IMIA Academic Representatieve:
Prof. dr. ir. Peter R. Rijnbeek
Head of the Department of Medical Informatics




Mission Statement:

Our mission is to generate reliable evidence from health data to enable better health decisions and better care. We do this by developing and applying novel quantitative and computational methods in close collaboration with academic partners, physicians, regulators and industry, and with a strong commitment to open science.

Description Research:

The department, lead by Johan van der Lei, has two complementary lines of research and a line dedicated to teaching.

  • The Health Data Science group, led by Peter Rijnbeek, enables data-driven healthcare by improving interoperability of data and building analytical pipelines for characterization, population-level effect estimation, and patient-level prediction at a global scale.
  • The Observational Data Analysis group, led by Katia Verhamme, focuses on the use of observational data to address real-world challenges in the drug safety domain, with an emphasis on combining databases from different countries.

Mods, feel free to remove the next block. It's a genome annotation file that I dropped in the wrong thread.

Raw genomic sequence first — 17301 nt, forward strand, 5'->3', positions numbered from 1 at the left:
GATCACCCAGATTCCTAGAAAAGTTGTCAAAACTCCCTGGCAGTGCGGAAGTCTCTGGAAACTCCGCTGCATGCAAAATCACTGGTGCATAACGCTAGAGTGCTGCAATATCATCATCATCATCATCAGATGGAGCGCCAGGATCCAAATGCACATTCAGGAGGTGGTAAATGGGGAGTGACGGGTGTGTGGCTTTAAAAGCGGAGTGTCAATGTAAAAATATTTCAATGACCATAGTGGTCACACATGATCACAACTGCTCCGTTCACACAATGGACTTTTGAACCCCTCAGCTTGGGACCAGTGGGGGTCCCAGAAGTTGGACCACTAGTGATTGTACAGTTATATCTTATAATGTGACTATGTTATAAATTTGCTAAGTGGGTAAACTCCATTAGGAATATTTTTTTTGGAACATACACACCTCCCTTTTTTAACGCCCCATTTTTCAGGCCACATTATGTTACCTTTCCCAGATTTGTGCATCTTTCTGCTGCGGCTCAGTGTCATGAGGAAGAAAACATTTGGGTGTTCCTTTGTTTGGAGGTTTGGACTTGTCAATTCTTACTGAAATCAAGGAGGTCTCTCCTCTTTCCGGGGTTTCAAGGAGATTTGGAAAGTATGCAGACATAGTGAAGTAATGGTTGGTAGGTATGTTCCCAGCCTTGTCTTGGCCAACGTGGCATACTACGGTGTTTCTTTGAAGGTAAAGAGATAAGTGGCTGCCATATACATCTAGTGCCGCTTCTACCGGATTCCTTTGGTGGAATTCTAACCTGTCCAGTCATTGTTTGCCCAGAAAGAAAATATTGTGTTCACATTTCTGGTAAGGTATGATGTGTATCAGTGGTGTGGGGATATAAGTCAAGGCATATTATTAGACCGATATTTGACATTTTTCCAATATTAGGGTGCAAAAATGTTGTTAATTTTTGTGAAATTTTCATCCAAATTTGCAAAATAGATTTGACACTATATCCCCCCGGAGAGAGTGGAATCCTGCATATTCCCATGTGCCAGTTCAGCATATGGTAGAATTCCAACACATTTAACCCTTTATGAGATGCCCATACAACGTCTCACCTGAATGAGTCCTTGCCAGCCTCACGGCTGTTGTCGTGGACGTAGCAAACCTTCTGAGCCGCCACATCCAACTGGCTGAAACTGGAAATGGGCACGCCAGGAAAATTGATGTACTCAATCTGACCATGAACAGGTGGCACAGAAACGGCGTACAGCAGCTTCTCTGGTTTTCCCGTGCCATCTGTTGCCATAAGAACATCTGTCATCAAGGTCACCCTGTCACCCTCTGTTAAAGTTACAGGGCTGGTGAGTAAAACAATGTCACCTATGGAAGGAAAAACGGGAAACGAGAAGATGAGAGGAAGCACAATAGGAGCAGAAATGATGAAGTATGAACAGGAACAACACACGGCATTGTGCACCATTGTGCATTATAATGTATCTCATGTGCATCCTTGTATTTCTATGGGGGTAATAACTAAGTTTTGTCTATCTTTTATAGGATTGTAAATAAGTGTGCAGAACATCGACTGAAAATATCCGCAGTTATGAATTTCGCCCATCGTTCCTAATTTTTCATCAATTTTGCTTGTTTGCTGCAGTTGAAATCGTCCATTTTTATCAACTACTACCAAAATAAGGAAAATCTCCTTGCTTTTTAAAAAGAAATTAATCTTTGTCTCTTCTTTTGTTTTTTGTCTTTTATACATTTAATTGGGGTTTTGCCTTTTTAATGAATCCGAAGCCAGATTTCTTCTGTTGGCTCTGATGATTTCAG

• The Education group, led by Peter Moorman, participates in the training of medical doctors, clinical technicians, and medical specialists.

Collaboration with other departments in the Erasmus MC provides us with opportunities to combine our methodological research with clinical challenges. We partner, for example, with the Department of General Practice to collect and analyze routine data from primary care and enrich data from primary care with environmental data such as air pollution. We collaborate with the Department of Epidemiology to address drug safety issues by combining the analysis of observational data created in routine care with the analysis of detailed data, including images and genetic data, prospectively collected in large population-based cohorts. We work with the Department of Pediatrics to focus on the acute care setting (triage) and study the management of children with asthma.

The department is involved in teaching medical students at the Erasmus MC. We want to prepare medical students for a future in which information technology and data science will have an ever-growing impact on medical practice. To understand the possible advantages of information technology, students need to understand the process that creates scientific knowledge. Students also need to appreciate the challenges they face when translating results from studies to day-to-day care.

The Department of Medical Informatics has a rich interdisciplinary background (e.g., medical doctors, electronical engineers, physicists, econometrists, epidemiologists, toxicologists, informaticians, and statisticians) and comes from a broad spectrum of countries (e.g., the Netherlands, Belgium, the United States, England, Spain, India, China, Germany, etc.). This diversity is a big asset and stimulates interactions across cultures and disciplines.